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I've voted for Blair in all the General elections (i live in his constituency) and will miss him.Don't get me wrong,i know he's made mistakes and i totally agree Iraq has been a disaster but i'm in my mid-thirties so i can remember all to well the Tories in charge.15% interest rates,the treatment of the Miners,clause 28 (for those of you outside the U.K. this was an amendment to the local government act which would:-"not promote the teaching in any maintained school of the acceptability of homosexuality as a pretended family relationship".I think he has been a brave leader by getting rid of the majority of Hereditory peers,Fox hunting and bringing in a minimum wage.Also the tories were against LIVE AID !!
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Old 05-11-2007, 07:43 AM   #8
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^

EDUCATION EDUCATION EDUCATION

TOUGH ON CRIME AND TOUGH ON THE CAUSES OF CRIME

Do these phrases mean nothing to you ?
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Old 05-11-2007, 07:57 AM   #9
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Crime levels have dropped overall, just I believe violent crime has increased.....which is the scarier figure the media like to latch onto.

He did focus on education an awful lot, it was a priority, he has just had mixed results with his policies.
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Old 05-11-2007, 09:57 AM   #10
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Quote:
Originally posted by LJT
Honestly, I think people are being a bit unfair to Blair if they make a direct comparison between him and Bush...for a start I believe Blair to be no where near as incompetent as Bush. Apart from the war in Iraq, idelogically they are very different people.

Honestly in the past 10 years I think we would have been far worse of if the Conservatives had continued in power......and if you want to see Blair's lasting impact, look no further that David Cameron the leader of the Conservatives, to make themselves electable they have had to create Blair lite....Blair has forced politics to the certain ground, which I find better than the extremes.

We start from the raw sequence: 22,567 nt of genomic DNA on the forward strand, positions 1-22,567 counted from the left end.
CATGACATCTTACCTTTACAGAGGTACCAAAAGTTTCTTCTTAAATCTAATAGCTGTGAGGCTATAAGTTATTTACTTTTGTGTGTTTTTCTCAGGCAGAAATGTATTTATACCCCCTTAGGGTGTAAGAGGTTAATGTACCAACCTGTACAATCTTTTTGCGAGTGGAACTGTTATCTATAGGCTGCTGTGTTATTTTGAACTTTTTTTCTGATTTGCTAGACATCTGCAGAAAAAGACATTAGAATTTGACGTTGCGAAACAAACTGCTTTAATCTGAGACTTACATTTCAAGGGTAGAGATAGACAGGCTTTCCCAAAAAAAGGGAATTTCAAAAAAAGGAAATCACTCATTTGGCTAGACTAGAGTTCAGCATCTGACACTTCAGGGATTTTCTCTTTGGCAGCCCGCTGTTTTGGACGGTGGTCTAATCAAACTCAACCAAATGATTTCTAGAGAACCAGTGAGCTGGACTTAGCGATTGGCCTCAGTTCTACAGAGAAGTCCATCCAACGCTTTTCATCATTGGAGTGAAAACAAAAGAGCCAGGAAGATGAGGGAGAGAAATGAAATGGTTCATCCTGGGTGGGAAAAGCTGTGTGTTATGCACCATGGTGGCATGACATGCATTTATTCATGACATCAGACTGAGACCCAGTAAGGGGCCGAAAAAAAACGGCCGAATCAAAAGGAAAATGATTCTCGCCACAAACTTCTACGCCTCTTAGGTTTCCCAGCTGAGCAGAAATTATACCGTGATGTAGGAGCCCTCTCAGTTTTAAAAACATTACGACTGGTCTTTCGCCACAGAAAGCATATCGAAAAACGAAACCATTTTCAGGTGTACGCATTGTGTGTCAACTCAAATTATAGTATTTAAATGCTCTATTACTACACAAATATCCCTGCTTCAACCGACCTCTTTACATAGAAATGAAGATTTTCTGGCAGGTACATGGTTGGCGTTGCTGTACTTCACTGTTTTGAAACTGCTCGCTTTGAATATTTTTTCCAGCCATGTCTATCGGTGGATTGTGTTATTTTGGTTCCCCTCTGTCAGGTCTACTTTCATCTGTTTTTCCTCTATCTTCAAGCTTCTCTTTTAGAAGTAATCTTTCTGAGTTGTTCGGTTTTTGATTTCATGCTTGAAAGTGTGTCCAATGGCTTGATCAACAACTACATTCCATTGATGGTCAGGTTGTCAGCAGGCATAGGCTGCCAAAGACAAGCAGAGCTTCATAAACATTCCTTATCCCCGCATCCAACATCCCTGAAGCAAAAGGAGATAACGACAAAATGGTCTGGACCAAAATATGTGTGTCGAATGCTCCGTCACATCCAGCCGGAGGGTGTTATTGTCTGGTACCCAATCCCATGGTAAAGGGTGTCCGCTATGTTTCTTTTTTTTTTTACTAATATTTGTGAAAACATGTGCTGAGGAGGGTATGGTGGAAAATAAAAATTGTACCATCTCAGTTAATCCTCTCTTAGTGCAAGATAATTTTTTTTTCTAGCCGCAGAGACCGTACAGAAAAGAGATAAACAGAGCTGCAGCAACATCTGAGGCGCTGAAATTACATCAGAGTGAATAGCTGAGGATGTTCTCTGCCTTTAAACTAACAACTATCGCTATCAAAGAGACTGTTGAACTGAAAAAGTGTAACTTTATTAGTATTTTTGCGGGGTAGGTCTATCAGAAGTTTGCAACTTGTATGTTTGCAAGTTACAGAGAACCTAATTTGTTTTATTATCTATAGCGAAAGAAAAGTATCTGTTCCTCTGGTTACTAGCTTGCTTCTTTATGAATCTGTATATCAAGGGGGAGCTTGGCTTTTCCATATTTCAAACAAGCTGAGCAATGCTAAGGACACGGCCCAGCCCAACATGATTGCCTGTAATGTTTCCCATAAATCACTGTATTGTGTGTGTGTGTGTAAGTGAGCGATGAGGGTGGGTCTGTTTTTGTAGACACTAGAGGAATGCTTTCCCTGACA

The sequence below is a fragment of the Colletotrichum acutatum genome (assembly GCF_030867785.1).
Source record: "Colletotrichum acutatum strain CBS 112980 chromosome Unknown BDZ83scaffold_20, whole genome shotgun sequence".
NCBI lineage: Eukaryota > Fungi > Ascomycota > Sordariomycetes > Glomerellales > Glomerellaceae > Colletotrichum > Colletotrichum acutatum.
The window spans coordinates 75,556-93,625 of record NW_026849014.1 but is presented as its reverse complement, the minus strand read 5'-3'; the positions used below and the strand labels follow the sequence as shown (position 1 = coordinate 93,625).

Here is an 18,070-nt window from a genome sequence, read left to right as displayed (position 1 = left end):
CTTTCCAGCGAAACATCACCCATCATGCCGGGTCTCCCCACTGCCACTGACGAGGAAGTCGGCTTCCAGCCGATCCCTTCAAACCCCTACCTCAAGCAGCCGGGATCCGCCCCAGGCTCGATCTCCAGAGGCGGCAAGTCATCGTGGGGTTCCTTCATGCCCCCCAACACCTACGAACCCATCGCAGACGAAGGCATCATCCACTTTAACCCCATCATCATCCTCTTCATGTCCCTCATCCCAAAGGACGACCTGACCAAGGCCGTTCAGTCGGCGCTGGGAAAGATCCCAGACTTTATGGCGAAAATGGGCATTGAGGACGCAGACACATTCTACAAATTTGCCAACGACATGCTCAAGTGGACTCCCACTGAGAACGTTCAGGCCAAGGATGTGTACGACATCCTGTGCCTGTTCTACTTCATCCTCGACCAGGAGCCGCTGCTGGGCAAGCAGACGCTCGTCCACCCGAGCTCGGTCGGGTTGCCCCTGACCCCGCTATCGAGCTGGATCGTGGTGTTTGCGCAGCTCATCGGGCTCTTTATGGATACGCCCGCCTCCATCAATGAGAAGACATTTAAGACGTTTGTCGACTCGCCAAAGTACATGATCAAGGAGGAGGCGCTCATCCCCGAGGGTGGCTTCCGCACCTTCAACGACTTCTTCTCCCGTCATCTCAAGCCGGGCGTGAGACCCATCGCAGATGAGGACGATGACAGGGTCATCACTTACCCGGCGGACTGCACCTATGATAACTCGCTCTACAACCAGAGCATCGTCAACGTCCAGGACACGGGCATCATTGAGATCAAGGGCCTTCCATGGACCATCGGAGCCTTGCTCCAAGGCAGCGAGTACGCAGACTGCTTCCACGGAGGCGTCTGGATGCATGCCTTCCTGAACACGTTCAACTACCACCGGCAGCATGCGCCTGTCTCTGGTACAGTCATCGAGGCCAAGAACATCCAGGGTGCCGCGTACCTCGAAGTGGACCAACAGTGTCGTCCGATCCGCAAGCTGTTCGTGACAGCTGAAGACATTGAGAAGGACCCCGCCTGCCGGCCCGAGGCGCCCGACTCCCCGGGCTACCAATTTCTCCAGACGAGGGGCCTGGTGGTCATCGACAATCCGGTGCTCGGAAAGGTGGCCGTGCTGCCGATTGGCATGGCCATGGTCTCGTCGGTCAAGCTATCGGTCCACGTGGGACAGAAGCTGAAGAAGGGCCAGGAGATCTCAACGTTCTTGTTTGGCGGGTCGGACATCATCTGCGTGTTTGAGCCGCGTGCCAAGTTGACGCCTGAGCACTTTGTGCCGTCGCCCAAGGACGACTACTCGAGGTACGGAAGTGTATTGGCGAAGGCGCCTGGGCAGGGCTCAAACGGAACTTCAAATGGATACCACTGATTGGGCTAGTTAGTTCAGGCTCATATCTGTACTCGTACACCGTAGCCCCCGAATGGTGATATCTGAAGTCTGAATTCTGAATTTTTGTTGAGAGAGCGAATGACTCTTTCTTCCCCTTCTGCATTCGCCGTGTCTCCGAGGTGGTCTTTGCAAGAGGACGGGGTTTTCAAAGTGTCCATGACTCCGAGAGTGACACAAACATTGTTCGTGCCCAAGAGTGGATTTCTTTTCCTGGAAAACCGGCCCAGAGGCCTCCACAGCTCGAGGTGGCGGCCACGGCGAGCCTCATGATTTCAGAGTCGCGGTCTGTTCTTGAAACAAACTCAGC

this is a good summation of my outsider perspective.

yes, Blair has made a mistake with Iraq, and what's worse, his endorsement gave the whole debacle an air of much needed legitimacy to the American public back in 2002/3 -- that October 2002 dossier got lots of attention over here -- so he was ultimately the prime enabler of what has turned out to be a calamity.

from afar, i always admired Blair's political skills -- i always enjoyed Question Time, which i'd sometimes catch at odd hours on C-Span -- and he did seem to be, at the beginning, the Way Forward (or whatever the phrase was). he came across as smart and sincere, but i can see how, if you live with that every day for 10 years, it starts to come across as quite hollow.

Britain seems, on the whole, to be a very vibrant, multicultural place these days, and London has probably surpassed New York as the de facto "global capital," not necessarily in influence, but in its wildly diverse reflection of the world-as-it-is. whether that has anything to do with Blair directly, i don't know, but i don't think it was true 10 years ago.